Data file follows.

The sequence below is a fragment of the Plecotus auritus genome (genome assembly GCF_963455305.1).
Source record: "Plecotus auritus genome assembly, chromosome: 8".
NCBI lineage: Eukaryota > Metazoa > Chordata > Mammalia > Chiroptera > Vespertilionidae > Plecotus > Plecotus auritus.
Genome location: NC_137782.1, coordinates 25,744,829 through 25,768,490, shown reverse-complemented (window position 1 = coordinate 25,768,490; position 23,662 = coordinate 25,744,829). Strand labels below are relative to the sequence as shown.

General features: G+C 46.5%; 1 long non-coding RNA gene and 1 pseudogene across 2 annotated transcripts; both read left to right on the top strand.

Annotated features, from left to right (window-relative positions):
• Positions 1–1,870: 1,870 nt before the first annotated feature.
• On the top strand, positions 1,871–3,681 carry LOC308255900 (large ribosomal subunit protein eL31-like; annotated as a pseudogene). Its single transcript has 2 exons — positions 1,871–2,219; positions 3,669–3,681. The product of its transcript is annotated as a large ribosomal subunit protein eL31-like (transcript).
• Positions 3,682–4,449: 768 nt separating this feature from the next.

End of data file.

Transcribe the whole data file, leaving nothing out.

The sequence below is a fragment of the Plecotus auritus genome (genome assembly GCF_963455305.1).
Source record: "Plecotus auritus genome assembly, chromosome: 8".
NCBI lineage: Eukaryota > Metazoa > Chordata > Mammalia > Chiroptera > Vespertilionidae > Plecotus > Plecotus auritus.
Genome location: NC_137782.1, coordinates 25,744,829 through 25,768,490, shown reverse-complemented (window position 1 = coordinate 25,768,490; position 23,662 = coordinate 25,744,829). Strand labels below are relative to the sequence as shown.

General features: G+C 46.5%; 1 long non-coding RNA gene and 1 pseudogene across 2 annotated transcripts; both read left to right on the top strand.

Annotated features, from left to right (window-relative positions):
• Positions 1–1,870: 1,870 nt before the first annotated feature.
• On the top strand, positions 1,871–3,681 carry LOC308255900 (large ribosomal subunit protein eL31-like; annotated as a pseudogene). Its single transcript has 2 exons — positions 1,871–2,219; positions 3,669–3,681. The product of its transcript is annotated as a large ribosomal subunit protein eL31-like (transcript).
• Positions 3,682–4,449: 768 nt separating this feature from the next.